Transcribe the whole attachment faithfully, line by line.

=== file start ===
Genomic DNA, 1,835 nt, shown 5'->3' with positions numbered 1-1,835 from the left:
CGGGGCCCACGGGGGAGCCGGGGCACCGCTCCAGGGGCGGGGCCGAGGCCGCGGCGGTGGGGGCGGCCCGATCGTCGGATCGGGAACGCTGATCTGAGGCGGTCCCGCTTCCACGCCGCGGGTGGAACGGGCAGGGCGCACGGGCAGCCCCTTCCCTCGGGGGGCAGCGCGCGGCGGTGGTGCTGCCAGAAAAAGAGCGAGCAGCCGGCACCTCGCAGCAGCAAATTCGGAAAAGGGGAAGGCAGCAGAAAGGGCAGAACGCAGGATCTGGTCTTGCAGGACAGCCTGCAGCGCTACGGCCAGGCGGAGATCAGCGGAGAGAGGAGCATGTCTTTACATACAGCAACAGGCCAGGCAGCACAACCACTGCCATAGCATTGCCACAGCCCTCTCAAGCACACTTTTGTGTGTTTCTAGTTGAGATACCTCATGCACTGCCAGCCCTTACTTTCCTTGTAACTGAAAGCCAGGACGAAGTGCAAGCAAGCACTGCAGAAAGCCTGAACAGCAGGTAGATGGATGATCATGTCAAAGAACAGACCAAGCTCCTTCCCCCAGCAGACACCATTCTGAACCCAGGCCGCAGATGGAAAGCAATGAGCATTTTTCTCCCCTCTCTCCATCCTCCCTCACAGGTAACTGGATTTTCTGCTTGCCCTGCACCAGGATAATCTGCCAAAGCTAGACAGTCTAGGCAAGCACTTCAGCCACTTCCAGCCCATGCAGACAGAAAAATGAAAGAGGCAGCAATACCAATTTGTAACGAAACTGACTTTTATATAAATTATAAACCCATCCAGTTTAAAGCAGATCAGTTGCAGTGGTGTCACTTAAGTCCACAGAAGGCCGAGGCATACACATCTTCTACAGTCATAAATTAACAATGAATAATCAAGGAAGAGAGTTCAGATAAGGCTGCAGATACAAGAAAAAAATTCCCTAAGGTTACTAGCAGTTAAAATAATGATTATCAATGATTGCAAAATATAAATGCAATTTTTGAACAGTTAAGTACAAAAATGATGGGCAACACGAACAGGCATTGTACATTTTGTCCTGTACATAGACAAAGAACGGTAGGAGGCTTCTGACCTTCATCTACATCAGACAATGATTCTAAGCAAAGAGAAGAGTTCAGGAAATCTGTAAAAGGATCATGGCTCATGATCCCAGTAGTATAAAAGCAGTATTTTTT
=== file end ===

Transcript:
Genomic DNA, 1,835 nt, shown 5'->3' with positions numbered 1-1,835 from the left:
CGGGGCCCACGGGGGAGCCGGGGCACCGCTCCAGGGGCGGGGCCGAGGCCGCGGCGGTGGGGGCGGCCCGATCGTCGGATCGGGAACGCTGATCTGAGGCGGTCCCGCTTCCACGCCGCGGGTGGAACGGGCAGGGCGCACGGGCAGCCCCTTCCCTCGGGGGGCAGCGCGCGGCGGTGGTGCTGCCAGAAAAAGAGCGAGCAGCCGGCACCTCGCAGCAGCAAATTCGGAAAAGGGGAAGGCAGCAGAAAGGGCAGAACGCAGGATCTGGTCTTGCAGGACAGCCTGCAGCGCTACGGCCAGGCGGAGATCAGCGGAGAGAGGAGCATGTCTTTACATACAGCAACAGGCCAGGCAGCACAACCACTGCCATAGCATTGCCACAGCCCTCTCAAGCACACTTTTGTGTGTTTCTAGTTGAGATACCTCATGCACTGCCAGCCCTTACTTTCCTTGTAACTGAAAGCCAGGACGAAGTGCAAGCAAGCACTGCAGAAAGCCTGAACAGCAGGTAGATGGATGATCATGTCAAAGAACAGACCAAGCTCCTTCCCCCAGCAGACACCATTCTGAACCCAGGCCGCAGATGGAAAGCAATGAGCATTTTTCTCCCCTCTCTCCATCCTCCCTCACAGGTAACTGGATTTTCTGCTTGCCCTGCACCAGGATAATCTGCCAAAGCTAGACAGTCTAGGCAAGCACTTCAGCCACTTCCAGCCCATGCAGACAGAAAAATGAAAGAGGCAGCAATACCAATTTGTAACGAAACTGACTTTTATATAAATTATAAACCCATCCAGTTTAAAGCAGATCAGTTGCAGTGGTGTCACTTAAGTCCACAGAAGGCCGAGGCATACACATCTTCTACAGTCATAAATTAACAATGAATAATCAAGGAAGAGAGTTCAGATAAGGCTGCAGATACAAGAAAAAAATTCCCTAAGGTTACTAGCAGTTAAAATAATGATTATCAATGATTGCAAAATATAAATGCAATTTTTGAACAGTTAAGTACAAAAATGATGGGCAACACGAACAGGCATTGTACATTTTGTCCTGTACATAGACAAAGAACGGTAGGAGGCTTCTGACCTTCATCTACATCAGACAATGATTCTAAGCAAAGAGAAGAGTTCAGGAAATCTGTAAAAGGATCATGGCTCATGATCCCAGTAGTATAAAAGCAGTATTTTTT